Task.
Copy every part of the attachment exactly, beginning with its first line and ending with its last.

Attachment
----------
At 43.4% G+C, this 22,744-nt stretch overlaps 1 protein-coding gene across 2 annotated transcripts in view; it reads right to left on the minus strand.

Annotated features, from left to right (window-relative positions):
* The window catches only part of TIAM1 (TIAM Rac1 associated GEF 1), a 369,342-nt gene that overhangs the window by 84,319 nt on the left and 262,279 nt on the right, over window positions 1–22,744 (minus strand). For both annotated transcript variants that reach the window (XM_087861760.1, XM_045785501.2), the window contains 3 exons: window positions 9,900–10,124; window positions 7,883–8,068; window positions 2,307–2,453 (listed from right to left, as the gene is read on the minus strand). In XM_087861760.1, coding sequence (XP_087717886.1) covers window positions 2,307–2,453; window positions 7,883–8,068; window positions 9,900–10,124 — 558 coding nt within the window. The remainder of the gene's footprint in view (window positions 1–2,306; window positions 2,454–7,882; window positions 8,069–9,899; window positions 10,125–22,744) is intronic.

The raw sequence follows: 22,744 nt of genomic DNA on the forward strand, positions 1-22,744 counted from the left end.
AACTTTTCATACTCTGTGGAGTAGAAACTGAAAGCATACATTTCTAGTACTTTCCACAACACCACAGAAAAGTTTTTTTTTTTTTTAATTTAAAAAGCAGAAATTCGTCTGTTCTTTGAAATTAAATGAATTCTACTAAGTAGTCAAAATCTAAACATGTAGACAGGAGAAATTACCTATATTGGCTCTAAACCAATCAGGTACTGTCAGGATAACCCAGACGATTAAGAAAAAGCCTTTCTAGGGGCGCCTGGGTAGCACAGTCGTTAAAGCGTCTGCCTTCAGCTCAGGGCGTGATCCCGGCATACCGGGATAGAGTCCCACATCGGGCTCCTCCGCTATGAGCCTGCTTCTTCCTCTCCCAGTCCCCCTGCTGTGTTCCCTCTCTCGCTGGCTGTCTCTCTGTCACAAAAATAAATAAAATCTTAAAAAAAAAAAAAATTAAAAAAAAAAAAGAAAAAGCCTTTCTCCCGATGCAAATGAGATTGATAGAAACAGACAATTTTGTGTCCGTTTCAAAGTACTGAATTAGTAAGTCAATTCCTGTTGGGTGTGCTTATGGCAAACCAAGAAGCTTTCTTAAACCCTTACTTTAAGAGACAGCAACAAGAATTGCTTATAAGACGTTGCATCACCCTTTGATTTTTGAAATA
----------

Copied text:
At 43.4% G+C, this 22,744-nt stretch overlaps 1 protein-coding gene across 2 annotated transcripts in view; it reads right to left on the minus strand.

Annotated features, from left to right (window-relative positions):
* The window catches only part of TIAM1 (TIAM Rac1 associated GEF 1), a 369,342-nt gene that overhangs the window by 84,319 nt on the left and 262,279 nt on the right, over window positions 1–22,744 (minus strand). For both annotated transcript variants that reach the window (XM_087861760.1, XM_045785501.2), the window contains 3 exons: window positions 9,900–10,124; window positions 7,883–8,068; window positions 2,307–2,453 (listed from right to left, as the gene is read on the minus strand). In XM_087861760.1, coding sequence (XP_087717886.1) covers window positions 2,307–2,453; window positions 7,883–8,068; window positions 9,900–10,124 — 558 coding nt within the window. The remainder of the gene's footprint in view (window positions 1–2,306; window positions 2,454–7,882; window positions 8,069–9,899; window positions 10,125–22,744) is intronic.

The raw sequence follows: 22,744 nt of genomic DNA on the forward strand, positions 1-22,744 counted from the left end.
AACTTTTCATACTCTGTGGAGTAGAAACTGAAAGCATACATTTCTAGTACTTTCCACAACACCACAGAAAAGTTTTTTTTTTTTTTAATTTAAAAAGCAGAAATTCGTCTGTTCTTTGAAATTAAATGAATTCTACTAAGTAGTCAAAATCTAAACATGTAGACAGGAGAAATTACCTATATTGGCTCTAAACCAATCAGGTACTGTCAGGATAACCCAGACGATTAAGAAAAAGCCTTTCTAGGGGCGCCTGGGTAGCACAGTCGTTAAAGCGTCTGCCTTCAGCTCAGGGCGTGATCCCGGCATACCGGGATAGAGTCCCACATCGGGCTCCTCCGCTATGAGCCTGCTTCTTCCTCTCCCAGTCCCCCTGCTGTGTTCCCTCTCTCGCTGGCTGTCTCTCTGTCACAAAAATAAATAAAATCTTAAAAAAAAAAAAAATTAAAAAAAAAAAAGAAAAAGCCTTTCTCCCGATGCAAATGAGATTGATAGAAACAGACAATTTTGTGTCCGTTTCAAAGTACTGAATTAGTAAGTCAATTCCTGTTGGGTGTGCTTATGGCAAACCAAGAAGCTTTCTTAAACCCTTACTTTAAGAGACAGCAACAAGAATTGCTTATAAGACGTTGCATCACCCTTTGATTTTTGAAATA